Research Grants News

At Scleroderma & Raynaud's UK, we are committed to investing in Scleroderma and Raynaud's research and ultimately, finding a cure.

To date, we have invested over £10 million into research so that we understand why the conditions develop and how we can develop more life-saving and life-enhancing treatments. We are committed to investing even more into the most ground breaking and innovative research so that our community can feel the benefit of research sooner.

You can support our life changing work today by donating to help us take research even further than it's been before.

We are pleased to announce that we have awarded four exciting new grants in June 2018.

Here is an exclusive look at the four grants that we have awarded this year.

Dr Angela Tam (Royal Free Hospital/UCL): “Profiling of subpopulations of monocytes and monocyte-derived cells in scleroderma to identify targets for biomarker, patient stratification and therapy"

The research team will be looking at monocyte cell populations in early scleroderma patients, as well as patients for whom the condition is more established. Monocytes are large white blood cells in the immune system response and has been implicated in fibrosis. The team will be profiling the monocyte sub population in order to determine the impact of targeting these cells as part of a therapeutic intervention. This work will be able to determine whether these sub populations are also present in patients with early scleroderma, which could lead to the development of biomarkers and enable biomarker profiling.

Dr Clare Pain (Alder Hay Children's Hospital): “Elicitation of expert prior opinion for a future Bayesian randomised controlled trial for Juvenile Localised Scleroderma (JLS)"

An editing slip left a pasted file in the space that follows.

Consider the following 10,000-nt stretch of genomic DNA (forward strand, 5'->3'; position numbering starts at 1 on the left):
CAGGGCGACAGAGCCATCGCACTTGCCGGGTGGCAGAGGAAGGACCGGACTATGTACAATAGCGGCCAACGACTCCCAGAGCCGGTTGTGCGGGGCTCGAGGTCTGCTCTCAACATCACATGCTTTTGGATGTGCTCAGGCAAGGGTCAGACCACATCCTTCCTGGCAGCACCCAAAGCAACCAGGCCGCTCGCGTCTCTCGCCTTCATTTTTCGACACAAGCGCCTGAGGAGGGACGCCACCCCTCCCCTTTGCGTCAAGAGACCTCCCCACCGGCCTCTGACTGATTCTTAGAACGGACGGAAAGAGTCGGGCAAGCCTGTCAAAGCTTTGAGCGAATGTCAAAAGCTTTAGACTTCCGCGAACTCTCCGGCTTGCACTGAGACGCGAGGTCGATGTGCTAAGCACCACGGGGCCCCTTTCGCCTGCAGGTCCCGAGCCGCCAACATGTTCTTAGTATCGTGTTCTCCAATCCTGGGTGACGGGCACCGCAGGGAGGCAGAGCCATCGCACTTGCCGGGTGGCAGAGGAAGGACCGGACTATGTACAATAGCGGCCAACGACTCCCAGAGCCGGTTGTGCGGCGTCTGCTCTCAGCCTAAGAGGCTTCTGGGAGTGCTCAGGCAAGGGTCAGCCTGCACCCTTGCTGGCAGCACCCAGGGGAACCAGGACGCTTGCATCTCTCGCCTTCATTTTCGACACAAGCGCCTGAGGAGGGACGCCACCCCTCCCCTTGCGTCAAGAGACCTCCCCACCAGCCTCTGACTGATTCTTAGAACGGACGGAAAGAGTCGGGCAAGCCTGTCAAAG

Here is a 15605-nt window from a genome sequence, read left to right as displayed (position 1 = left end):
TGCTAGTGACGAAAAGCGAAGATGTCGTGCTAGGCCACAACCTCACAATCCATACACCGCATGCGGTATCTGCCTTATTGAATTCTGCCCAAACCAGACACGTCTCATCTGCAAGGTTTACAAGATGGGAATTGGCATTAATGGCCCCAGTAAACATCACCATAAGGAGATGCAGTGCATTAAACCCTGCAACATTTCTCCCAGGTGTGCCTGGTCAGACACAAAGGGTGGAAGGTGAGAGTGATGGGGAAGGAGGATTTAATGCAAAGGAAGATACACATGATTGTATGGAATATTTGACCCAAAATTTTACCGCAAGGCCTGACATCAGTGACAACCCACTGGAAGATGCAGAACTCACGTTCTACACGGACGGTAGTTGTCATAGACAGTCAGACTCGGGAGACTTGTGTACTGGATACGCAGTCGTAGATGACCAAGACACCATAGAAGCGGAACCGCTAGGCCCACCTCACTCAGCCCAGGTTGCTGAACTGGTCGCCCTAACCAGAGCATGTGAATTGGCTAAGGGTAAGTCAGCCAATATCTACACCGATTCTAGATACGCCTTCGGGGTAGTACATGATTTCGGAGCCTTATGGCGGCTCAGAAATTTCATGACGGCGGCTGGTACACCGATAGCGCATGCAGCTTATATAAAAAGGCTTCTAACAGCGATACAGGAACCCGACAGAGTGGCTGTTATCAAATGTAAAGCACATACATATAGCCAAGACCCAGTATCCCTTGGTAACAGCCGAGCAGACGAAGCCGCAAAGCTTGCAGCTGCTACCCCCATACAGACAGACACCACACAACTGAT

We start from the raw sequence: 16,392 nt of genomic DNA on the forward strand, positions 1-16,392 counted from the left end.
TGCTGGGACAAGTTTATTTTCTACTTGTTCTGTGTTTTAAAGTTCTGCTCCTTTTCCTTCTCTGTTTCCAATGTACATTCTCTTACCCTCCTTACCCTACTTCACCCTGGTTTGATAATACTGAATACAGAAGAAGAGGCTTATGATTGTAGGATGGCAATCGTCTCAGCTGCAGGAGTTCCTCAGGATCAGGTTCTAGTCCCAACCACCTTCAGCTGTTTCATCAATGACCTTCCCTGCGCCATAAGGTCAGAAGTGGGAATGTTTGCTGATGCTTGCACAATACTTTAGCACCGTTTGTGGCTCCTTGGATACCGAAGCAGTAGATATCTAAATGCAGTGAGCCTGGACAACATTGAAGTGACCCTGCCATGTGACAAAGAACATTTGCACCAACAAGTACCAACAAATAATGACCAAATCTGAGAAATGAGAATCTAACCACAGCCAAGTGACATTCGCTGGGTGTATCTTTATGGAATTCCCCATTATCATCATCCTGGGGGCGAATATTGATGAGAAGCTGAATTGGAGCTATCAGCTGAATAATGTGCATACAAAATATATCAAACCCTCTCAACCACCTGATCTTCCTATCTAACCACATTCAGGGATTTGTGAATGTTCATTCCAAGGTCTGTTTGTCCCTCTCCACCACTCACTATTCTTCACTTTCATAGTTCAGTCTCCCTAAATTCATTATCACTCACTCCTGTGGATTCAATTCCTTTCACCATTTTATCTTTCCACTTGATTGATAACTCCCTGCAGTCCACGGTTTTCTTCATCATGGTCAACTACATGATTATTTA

This award is supporting the research team in developing a proposal for a clinical trial. As part of this award, SRUK have funded the setup of a critical expert meeting and panel to design the clinical trial. This clinical trial will test the merits of methotrexate versus mycophenolate mofetil as a treatment for juvenile localised scleroderma (JLS). Dr Pain has proposed the use of a novel clinical trial that will be able to determine the treatment value of mycophenolate mofetil without requiring a large number of patients.

Dr Francesco del Galdo (University of Leeds): “Preclinical pathologic signs of SSc in Raynaud's patients at risk of scleroderma"

Raynaud's Phenomenon is quite common in the UK with up to 10 million diagnosed. A very small sub population of people Raynaud's will exhibit more severe symptoms which could be the precursor to an autoimmune condition such as scleroderma. This research team will be working with a group of Raynaud's patients who have signs of being at risk for developing scleroderma to determine what factors are at play.

Clinical data will be collected over a 3 year period and analysed to determine the presence of biomarkers associated with scleroderma. This research will have huge potential in being able to 'predict' who will develop scleroderma and therefore will enable earlier treatment that may be able to prevent, or even cure, the condition.

Dr Richard Stratton (Royal Free Hospital/UCL): “Using microneedle patches to administer novel anti-fibrotic peptides in order to treat Scleroderma"

SRUK have awarded a grant to Dr Richard Stratton, based at the Royal Free Hospital in London, to carry out a preclinical study investigating the efficacy of a novel treatment for the lesions caused by skin fibrosis. Macrophages, white blood cells that are a part of the immune system, have been implicated in playing a role in the progression of fibrosis through recruitment of other factors into the lesion sites. The research team will be evaluating the the efficacy of microneedle patches in delivering peptides that will work to prevent macrophage activity.


In 2017, we were pleased to award four grants to research dedicated to benefiting our community.

Dr Peter Butler (Royal Free Hospital/UCL): “Mechanistic study of autologous lipotransfer of SSC"

Facial fibrosis can take a big toll on someone who has scleroderma. This research team is pioneering an innovative new treatment to treat facial fibrosis using autologous lipotransfer of the patient's own fat tissue cells to reconstruct facial tissue. The results of this study will provide a possible treatment avenue that will also give insight into the processes underlying facial fibrosis.

Professor Chris Denton (Royal Free Hospital/UCL): “Modulation of systemic sclerosis biopathology by purified factor XIII"